There's a lot of things you could do with this sort of creature as it's path could be very random meaning there'd be huge sections of land without any worm and huge sections of land that might be governed by the nearby worm paths. It'd be large enough in height that it's not insignificant and is difficulty to damage. How exactly would it recover from damage though? Perhaps some sort or merge with other pieces of the worm. That's up to you.

I just like that in an infinite world there's a creature equally unending that affects almost every part of this infinity, helping form the civilizations and creatures that live in all areas of that infinite world.

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Yes, a snail

Consider a snail: an initially tiny snail continuously grows new shell at the mouth, which grows wider and wider. The tiny central coils of the spiral are just the snail's shell from when it was younger. If you zoomed out, it would look the same as a younger snail.

As long as we redefine matter

Snails in our universe had finite origins, and thus an initial finite size. Any real snail would have a minimum size as a result of the atomic structure of matter.

But in your abstract universe, given the other infinities, we can change the structure of matter to have no atoms, no indivisible pieces. Turtles all the way down. In that reality, the snail can have infinite age, whilst remaining a finite size; the spiral could go inward forever.

Infinite animals cannot be made of atoms and live

One key issue with any infinitely large creature (in any dimension) is that any signal or biological process would be propagating forever from the head. So while it could start to move in some direction, it could never finish moving. And any nutrients consumed at the head would have to be only asymptotically absorbed in an ever diminishing tail (or the tail would starve). So I think any infinite animal would have to be asymptotically small in the older direction and thus require non-atomic matter.

Snails live in the outer chambers

A snail neatly resolves the issue of moving an infinite animal; though infinitely long in the spiral, the finite size and mass of the animal permits it to still move, to still procreate, etc. You have a choice whether to have parts of the animal still living all the way down the spiral, or whether to have an infinite body containing a finite lifeform living in the outer chambers.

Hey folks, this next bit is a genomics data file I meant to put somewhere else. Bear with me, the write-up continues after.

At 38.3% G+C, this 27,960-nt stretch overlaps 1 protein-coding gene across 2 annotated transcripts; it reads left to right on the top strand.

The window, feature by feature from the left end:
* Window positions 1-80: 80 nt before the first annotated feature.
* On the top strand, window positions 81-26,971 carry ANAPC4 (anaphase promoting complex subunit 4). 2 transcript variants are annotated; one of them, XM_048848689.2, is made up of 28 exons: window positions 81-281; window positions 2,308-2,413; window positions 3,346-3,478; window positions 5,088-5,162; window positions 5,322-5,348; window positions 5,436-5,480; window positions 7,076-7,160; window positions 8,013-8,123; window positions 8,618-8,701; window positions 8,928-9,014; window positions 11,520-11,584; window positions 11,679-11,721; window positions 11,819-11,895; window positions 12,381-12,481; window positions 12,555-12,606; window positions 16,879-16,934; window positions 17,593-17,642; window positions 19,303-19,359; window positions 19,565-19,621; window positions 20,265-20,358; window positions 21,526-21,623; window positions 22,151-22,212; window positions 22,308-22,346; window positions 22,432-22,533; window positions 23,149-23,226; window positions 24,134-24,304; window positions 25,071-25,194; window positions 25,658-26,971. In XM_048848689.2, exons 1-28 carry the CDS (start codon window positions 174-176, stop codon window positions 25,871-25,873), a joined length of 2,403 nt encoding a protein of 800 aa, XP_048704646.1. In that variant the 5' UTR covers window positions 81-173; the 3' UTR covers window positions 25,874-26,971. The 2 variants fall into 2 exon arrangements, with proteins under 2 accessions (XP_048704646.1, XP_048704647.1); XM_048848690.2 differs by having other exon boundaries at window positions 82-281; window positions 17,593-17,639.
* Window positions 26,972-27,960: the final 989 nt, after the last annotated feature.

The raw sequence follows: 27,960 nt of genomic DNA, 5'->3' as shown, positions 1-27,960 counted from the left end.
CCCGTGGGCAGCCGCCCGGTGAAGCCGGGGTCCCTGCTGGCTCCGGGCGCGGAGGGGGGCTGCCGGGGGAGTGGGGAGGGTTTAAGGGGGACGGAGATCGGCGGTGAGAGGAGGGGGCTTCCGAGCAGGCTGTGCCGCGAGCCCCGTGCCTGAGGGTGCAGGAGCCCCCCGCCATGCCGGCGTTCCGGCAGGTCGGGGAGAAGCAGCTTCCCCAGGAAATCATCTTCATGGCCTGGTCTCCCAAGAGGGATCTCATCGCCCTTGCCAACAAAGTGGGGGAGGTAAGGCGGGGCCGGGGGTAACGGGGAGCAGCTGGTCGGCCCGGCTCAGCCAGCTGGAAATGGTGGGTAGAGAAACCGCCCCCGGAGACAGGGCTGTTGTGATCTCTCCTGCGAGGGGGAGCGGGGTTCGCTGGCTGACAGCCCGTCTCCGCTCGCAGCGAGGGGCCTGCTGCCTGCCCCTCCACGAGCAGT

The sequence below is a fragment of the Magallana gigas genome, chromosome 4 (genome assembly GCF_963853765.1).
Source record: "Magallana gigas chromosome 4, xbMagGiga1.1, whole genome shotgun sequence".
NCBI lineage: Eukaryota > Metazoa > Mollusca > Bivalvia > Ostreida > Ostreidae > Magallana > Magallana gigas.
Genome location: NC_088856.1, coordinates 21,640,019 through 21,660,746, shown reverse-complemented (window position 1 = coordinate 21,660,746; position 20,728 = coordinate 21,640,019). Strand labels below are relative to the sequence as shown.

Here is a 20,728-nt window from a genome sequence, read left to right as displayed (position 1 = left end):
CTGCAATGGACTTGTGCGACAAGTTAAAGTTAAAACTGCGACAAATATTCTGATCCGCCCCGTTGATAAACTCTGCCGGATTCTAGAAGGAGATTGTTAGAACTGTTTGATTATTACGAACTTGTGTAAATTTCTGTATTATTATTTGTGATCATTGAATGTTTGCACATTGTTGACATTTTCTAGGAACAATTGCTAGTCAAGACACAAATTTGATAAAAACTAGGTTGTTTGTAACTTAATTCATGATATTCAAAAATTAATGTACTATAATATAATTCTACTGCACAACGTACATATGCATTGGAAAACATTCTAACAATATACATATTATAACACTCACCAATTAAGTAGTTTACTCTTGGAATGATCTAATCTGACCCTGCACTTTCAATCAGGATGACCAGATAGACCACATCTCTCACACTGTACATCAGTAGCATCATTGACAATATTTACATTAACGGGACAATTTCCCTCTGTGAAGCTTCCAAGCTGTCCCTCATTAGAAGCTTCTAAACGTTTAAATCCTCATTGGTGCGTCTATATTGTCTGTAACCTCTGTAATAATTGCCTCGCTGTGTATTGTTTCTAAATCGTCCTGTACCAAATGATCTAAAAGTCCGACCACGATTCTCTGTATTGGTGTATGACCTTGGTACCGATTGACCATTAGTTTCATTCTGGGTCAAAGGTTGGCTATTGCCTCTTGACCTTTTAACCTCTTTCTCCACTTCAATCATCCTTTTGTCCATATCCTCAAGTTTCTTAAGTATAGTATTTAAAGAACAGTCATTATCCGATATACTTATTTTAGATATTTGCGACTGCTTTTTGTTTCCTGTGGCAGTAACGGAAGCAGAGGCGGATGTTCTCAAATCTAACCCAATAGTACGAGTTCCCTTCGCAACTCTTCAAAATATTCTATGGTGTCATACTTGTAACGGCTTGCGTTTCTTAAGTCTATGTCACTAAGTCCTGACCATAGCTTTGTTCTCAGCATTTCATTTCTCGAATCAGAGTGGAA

Gabriel's shortened horn

We can make Gabriel's horn shorter too. Instead of the animal growing linearly along the x axis, we make it grow exponentially along the x axis. So regressing backward in time, every year it grew half as much as the previous year. This is the frog jumping half as much each time (albeit backwards) and has finite size.

Meet the family

One issue with an infinitely old animal is reproduction. If I am infinitely old, then I wasn't born, so I cannot have parents in that sense. Nor can I have children that are born and are also infinitely old. However, if I was a division from another infinite animal, then I too could divide to yield offspring.

This would mean that as long as we match our infinitely-divisible matter with some mirroring phenomenon by which any animal could divide or replicate (down to all its infinite detail), then we have a way for a whole family of infinite snails to exist independently from each other yet still related. I can imagine some mirror or portal thing which duplicates an animal while halving its physical scale; the total finite amount of mass & volume is conserved, just the snail comes out half the size (as it is fractally self-similar).

To understand the process you need number theory and the infinite hotel. But the effect is similar to cell division.

Two become one

On the flip side two animals could merge to become one twice as big; by a process reversing that of the division, the combined animal would be an infinite merge of the original two.

This gives as most of the components of reproduction as we know it, except one: a mechanism for variation.

A finite change

Our snails grow in time, and as with real snails, turtle shells, tree rings, you can look back in time by looking at the historic growth of the organism. If a snail underwent some change at random intervals (voluntarily or not), then it would be visible somewhere down the spiral, even though the spiral goes on infinitely long. This would then make one snail distinct from another snail, even where they were divisions of the same animal in some earlier time.

This mechanism gives us a way to have individuals, and a reason for the merging process; the snails have a way to be different, and a reason to choose one snail to merge with over another. The differences may be random (analogous to mutation) but the selection need not be.

One common ancestor

All snails can have derived from a common ancestor snail; in effect a division creates twins, so whilst they can ultimately yield lots of different individuals it would suggest that looking backward down any given animal's shell you could find an original snail where all snails are the same beyond this point.

The longer a snail has gone without dividing (compared to other snails), the larger it would be (given the division mechanism), so one half of the original snail could still exist alongside a larger number of smaller snails who had gone on to divide and sum separately.

Voila a snail

An infinite animal, complete with reproduction, ancestry and family.

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An infinite animal can be a snake, that starts somewhere, and then just extends, e.g., east, infinitely.